Asian sensations

Thailand's Prom Meesawat earned his first Open spot by winning the Asian IFQ in Thailand. Also qualifying were Jason Knutzon, Japan's Tetsuji Hiratsuka and Singapore's Lam Chih Bing.


(L-R): Tetsuji Hiratsuka of Japan, Prom Meesawat of Thailand, Jason Knutzon of USA and Lam Chih Bing of Singapore will play in the British Open this summer by virtue of their finish in the Asian IFQ qualifier in February. (Getty Images)

By news services

CHONBURI, Thailand -- Thailand’s Prom Meesawat earned his first British Open appearance Friday after winning the Asian edition of International Final Qualifying (IFQ) at Amata Spring Country Club near Bangkok.

A one-time Asian Tour winner, Meesawat shot a 7-under-par 65 for a two-day aggregate of 12-under-par 132. He will accompany Japanese veteran Tetsuji Hiratsuka, Singapore’s Lam Chih Bing and American Jason Knutzon into the Open at Royal St. George’s in July, as they earned the four spots available to the field of 77 hopefuls.
It was a welcome return to form for Meesawat, the former World Amateur Junior champion, whose form dipped after twice finishing in the top 10 of the Asian Tour’s Order of Merit in 2006 and 2007.
“It’s my first major. I played very good the past two days,” said the 26-year-old Meesawat. “My driving and everything else was very good. I’ve been working hard with my coach and psychologist and I need to thank them.
“My friends have been encouraging me all along when my form wasn’t good,” he added. “It’s a good comeback for me. It’s a good feeling. I played to my strength on this course. I knew which holes to be cautious. To qualify for the oldest major, it’s an amazing feeling.”
Hiratsuka, whose three victories in Asia last season included two titles in Thailand, earned his second trip to the Open with a best-of-the-day 64. Fifth on the Merit rankings last year, he came home in 30, thanks to a streak of six birdies in seven holes, to book his first trip to the Open for seven years, when he tied for 36th at Royal Troon.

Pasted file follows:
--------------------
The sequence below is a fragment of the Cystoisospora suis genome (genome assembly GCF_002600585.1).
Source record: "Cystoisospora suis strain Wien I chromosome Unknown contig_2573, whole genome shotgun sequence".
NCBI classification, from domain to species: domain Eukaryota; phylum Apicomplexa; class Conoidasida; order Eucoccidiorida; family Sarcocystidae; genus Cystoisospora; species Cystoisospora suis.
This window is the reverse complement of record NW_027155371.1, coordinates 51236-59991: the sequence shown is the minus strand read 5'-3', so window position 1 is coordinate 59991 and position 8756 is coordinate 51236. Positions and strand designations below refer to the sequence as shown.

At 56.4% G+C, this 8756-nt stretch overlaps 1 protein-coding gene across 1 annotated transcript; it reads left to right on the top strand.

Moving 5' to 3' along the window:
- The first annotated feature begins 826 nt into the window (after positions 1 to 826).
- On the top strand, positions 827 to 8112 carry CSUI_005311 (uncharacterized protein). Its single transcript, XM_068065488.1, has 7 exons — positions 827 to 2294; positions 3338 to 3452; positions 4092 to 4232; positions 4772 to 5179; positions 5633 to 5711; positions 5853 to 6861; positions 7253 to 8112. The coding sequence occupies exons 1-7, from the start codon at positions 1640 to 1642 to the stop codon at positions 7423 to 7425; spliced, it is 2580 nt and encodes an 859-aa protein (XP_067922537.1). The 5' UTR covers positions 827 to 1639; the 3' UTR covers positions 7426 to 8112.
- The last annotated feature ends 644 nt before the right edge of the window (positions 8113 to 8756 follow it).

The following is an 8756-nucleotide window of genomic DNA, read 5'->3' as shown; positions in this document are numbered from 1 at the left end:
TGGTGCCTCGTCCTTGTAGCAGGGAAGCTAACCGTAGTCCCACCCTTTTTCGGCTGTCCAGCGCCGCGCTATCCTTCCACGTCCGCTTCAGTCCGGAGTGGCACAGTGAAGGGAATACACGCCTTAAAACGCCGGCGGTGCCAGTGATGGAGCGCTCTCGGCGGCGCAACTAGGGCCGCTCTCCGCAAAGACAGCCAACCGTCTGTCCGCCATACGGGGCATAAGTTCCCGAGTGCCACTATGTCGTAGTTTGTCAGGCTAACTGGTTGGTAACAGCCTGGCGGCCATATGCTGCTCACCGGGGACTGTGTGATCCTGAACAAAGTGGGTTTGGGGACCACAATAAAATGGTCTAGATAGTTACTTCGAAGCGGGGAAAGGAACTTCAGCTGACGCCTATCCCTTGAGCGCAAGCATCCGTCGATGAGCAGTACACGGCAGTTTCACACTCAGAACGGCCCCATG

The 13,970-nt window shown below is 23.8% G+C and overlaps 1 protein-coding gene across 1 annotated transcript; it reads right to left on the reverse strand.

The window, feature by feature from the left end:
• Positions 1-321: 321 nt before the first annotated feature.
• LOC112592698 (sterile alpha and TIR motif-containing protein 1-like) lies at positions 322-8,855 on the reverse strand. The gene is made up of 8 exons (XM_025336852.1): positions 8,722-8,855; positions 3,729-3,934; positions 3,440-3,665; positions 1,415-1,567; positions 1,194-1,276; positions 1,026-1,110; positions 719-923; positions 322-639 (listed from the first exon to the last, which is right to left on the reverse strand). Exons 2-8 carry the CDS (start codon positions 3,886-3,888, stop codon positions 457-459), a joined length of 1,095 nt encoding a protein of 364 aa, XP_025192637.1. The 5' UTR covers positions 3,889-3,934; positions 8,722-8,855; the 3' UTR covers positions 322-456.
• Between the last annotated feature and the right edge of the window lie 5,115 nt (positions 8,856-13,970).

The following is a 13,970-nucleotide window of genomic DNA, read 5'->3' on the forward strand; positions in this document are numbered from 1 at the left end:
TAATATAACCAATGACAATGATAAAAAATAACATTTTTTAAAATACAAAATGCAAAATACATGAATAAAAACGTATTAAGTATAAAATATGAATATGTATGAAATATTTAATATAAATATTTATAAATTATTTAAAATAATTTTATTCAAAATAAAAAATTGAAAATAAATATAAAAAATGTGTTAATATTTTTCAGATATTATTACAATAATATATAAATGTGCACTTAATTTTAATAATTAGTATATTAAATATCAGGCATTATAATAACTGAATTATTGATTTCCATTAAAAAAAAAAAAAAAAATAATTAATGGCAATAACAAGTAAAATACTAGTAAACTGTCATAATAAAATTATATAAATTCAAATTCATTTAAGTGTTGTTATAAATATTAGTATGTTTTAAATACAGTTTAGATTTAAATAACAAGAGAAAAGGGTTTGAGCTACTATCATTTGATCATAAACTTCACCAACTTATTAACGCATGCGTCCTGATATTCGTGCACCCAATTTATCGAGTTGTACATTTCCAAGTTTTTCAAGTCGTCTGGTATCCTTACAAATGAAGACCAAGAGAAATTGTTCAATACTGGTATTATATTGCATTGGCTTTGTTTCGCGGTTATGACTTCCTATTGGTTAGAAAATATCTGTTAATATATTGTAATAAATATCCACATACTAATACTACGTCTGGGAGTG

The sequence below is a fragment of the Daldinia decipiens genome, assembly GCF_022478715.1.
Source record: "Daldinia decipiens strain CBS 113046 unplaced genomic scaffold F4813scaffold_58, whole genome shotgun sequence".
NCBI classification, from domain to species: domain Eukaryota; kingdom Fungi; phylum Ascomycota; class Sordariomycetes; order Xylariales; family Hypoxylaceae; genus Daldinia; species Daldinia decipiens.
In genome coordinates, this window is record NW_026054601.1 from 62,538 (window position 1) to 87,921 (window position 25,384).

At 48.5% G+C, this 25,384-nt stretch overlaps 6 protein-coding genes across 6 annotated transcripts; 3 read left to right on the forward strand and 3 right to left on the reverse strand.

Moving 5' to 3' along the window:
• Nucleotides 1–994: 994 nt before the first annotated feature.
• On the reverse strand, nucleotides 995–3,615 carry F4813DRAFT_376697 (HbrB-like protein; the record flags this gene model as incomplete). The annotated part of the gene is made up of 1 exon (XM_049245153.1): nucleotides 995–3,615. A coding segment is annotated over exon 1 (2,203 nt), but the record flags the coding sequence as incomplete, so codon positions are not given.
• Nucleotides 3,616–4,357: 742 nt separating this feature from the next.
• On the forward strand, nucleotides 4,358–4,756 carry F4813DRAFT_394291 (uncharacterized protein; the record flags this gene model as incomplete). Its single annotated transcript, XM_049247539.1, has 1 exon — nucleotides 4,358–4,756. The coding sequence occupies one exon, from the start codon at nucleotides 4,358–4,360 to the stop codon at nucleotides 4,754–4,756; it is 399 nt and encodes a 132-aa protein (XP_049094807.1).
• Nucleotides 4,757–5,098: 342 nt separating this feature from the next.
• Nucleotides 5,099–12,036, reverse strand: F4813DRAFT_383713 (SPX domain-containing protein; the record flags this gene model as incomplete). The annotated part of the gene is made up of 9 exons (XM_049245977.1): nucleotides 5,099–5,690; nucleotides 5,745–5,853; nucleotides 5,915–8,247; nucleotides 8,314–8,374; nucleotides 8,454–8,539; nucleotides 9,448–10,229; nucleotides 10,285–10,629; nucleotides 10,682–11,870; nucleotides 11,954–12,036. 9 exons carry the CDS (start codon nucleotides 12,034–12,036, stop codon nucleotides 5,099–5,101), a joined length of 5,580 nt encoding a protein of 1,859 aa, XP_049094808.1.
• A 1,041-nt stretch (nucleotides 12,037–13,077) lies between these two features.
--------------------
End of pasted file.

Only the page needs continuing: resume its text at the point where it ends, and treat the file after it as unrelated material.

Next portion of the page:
“I played well despite my body condition being not so good. But on the back nine, I played fantastic golf. I hit it close with my irons for some easy birdies,” said Hiratsuka, 39. “I normally am not nervous, but today I felt a bit uneasy. I’ve not played in the Open since 2004, so it is good to qualify again.”
Lam, meanwhile, secured his third appearance with a bogey-free 67, a round that featured five birdies.
“I was meant to play Pebble Beach but I’ll go over to the Open anytime!” he explained. “Playing in the Open has been one of the highlights of my career and I’m looking forward to it again. I drove the ball really good this week and didn’t miss a fairway in two days, which was the key. I think I’ll go there to enjoy the week and try to make the cut again.
“I love playing links courses. We don’t get anything like that in this part of the world and that’s how golf was meant to be played,” he added.
Knutzon, whose only major appearance to date came at the 2003 U.S. Open, closed with a 67, and then endured a nervous wait for the fourth and final spot with overnight leader Kodai Ichihara attempting to force a playoff. The Japanese player missed his birdie chance on 18, however, and Knutzon took the Open ticket.

“I’m really excited. I’ve not played much over there [the United Kingdom] and I’m looking forward to this one,” he said. “It’ll be fun as I’ve not played in the the Open before.”

International Final Qualifying (IFQ) events were introduced in 2004 and are held on five continents to give more players from around the world the chance to gain direct entry into golf's oldest championship. The first two IFQ events of 2011 were held in Australia and South Africa, while the remaining two are set for May 23 at Gleneagles in Plano, Texas; and June 6 at Sunningdale in England.